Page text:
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Fears are exaggerated that if Business Secretary Vince Cable changes the agency workers' regulations in a bid to simplify them for employers, infuriated unions would walk away from the 12-week deal and insist on equal rights from day one.
This is the view of Adrian Marlowe, Chairman of the Association of Recruitment Consultancies (ARC) in response to a recent article in the Daily Telegraph where employers warned Cable that his proposed review of the Agency Workers Regulations (AWR), particularly the 12-week rule, might put a brake on the employment of temporary workers and thus put a big dent in the income of recruitment agencies. Under the current agreement between the CBI and TUC, temporary workers are due to get the same pay and working conditions as permanent staff after 12 weeks in a job, rather than on day one, as unions originally demanded.
"Business leaders are being unnecessarily cautious" warns Marlowe. "A secret deal was struck by the last Government with the CBI and TUC and despite the fact that the 12-week rule was not included in the original European Directive, and was a gold-plated 'add on', the major problem is not the rule itself but the fact that recruitment agencies could potentially become enmeshed in situations for which they have no responsibility. The ARC is not arguing for the 12 week rule to be abolished but to be simplified and made more logical and equitable."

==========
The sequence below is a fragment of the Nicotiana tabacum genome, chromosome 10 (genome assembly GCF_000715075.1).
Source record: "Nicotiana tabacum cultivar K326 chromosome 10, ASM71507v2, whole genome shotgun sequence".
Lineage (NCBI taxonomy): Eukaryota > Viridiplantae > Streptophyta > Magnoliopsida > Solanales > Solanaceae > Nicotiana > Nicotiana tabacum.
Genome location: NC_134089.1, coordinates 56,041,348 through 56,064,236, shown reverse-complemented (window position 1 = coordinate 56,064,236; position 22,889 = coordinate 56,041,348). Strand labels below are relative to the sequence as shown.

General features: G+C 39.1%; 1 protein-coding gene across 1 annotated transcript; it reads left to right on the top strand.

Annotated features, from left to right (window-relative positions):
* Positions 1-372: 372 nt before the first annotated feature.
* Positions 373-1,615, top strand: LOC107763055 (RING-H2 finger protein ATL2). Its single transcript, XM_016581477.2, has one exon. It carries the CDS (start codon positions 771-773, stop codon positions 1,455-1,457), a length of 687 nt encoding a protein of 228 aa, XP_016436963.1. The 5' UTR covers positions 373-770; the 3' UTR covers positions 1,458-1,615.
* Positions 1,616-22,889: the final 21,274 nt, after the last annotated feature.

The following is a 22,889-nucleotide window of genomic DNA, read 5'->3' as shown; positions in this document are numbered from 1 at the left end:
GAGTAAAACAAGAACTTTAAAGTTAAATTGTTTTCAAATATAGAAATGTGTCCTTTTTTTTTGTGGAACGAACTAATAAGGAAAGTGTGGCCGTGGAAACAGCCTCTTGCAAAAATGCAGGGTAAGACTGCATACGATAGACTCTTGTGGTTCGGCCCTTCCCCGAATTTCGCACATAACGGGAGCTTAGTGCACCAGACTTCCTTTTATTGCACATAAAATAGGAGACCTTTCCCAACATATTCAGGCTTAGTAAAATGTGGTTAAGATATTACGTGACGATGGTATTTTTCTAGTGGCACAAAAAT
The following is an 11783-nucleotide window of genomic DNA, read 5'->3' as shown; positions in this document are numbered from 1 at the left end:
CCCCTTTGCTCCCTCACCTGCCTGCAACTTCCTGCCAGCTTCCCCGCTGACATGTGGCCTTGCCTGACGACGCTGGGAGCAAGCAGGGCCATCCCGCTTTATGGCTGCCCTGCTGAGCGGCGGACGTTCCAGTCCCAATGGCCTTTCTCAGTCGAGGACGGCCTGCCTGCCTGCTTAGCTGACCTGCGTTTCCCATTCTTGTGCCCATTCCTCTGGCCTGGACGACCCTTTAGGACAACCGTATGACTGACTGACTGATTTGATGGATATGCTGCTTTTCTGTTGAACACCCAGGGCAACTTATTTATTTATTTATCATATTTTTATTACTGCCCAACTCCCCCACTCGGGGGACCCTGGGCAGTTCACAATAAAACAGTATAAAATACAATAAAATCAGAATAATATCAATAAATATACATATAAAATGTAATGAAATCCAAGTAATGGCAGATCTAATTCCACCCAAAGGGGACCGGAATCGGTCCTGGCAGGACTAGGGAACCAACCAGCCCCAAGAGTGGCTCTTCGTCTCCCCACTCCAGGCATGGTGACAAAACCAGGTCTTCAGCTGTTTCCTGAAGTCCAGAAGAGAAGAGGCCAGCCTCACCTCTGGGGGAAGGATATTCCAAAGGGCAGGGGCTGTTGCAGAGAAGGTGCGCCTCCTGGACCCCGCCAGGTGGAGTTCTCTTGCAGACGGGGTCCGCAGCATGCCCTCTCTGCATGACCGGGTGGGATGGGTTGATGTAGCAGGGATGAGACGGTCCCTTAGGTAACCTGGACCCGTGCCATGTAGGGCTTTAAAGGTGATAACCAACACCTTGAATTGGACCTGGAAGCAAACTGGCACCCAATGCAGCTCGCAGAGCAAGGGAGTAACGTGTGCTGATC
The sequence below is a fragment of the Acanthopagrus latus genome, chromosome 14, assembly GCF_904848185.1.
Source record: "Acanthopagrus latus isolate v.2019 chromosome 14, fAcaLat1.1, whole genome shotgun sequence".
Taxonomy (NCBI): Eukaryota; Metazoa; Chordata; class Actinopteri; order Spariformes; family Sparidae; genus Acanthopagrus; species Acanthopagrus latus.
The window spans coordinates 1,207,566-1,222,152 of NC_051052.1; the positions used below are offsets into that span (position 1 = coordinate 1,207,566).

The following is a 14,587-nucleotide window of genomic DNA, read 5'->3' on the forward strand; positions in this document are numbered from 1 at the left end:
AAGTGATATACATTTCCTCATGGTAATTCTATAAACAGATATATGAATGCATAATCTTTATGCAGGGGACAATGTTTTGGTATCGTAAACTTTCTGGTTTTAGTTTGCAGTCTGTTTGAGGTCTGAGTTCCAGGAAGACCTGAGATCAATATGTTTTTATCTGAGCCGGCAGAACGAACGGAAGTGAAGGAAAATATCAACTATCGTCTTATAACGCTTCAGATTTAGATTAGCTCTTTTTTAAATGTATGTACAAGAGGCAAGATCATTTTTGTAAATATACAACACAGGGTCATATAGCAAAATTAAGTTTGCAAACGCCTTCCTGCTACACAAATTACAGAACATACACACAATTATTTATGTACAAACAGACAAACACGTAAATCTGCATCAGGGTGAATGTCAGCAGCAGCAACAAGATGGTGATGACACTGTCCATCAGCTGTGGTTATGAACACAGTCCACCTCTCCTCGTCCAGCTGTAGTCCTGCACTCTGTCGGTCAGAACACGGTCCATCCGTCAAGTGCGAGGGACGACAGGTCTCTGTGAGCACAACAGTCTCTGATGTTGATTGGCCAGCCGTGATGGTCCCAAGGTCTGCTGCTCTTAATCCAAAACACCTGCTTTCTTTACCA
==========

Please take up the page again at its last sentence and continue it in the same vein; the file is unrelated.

Marlowe agrees with Keith Luxon, Human Resources (HR) director at water company Veolia Water, who warned the government, via the columns of the Daily Telegraph, to weigh up any unintended consequences of revamping the law which might damage its current flexibility and the active temporary employment market.
Marlowe said "only last week Vince Cable said that the deluge of new regulations has been choking off enterprise for too long and that we must move away from the view that the only way to solve problems is to regulate. Therefore surely it makes sense to sort out the AWR before it comes into force so that they treat workers, agencies and employers equitably. It is hard to see why this would cause the unions to walk away from a done deal."
ARC is determined to put forward a balanced case that will benefit all sides and not unduly penalise agencies that may be unfairly dragged into a cycle of litigation and liability over which they have no control.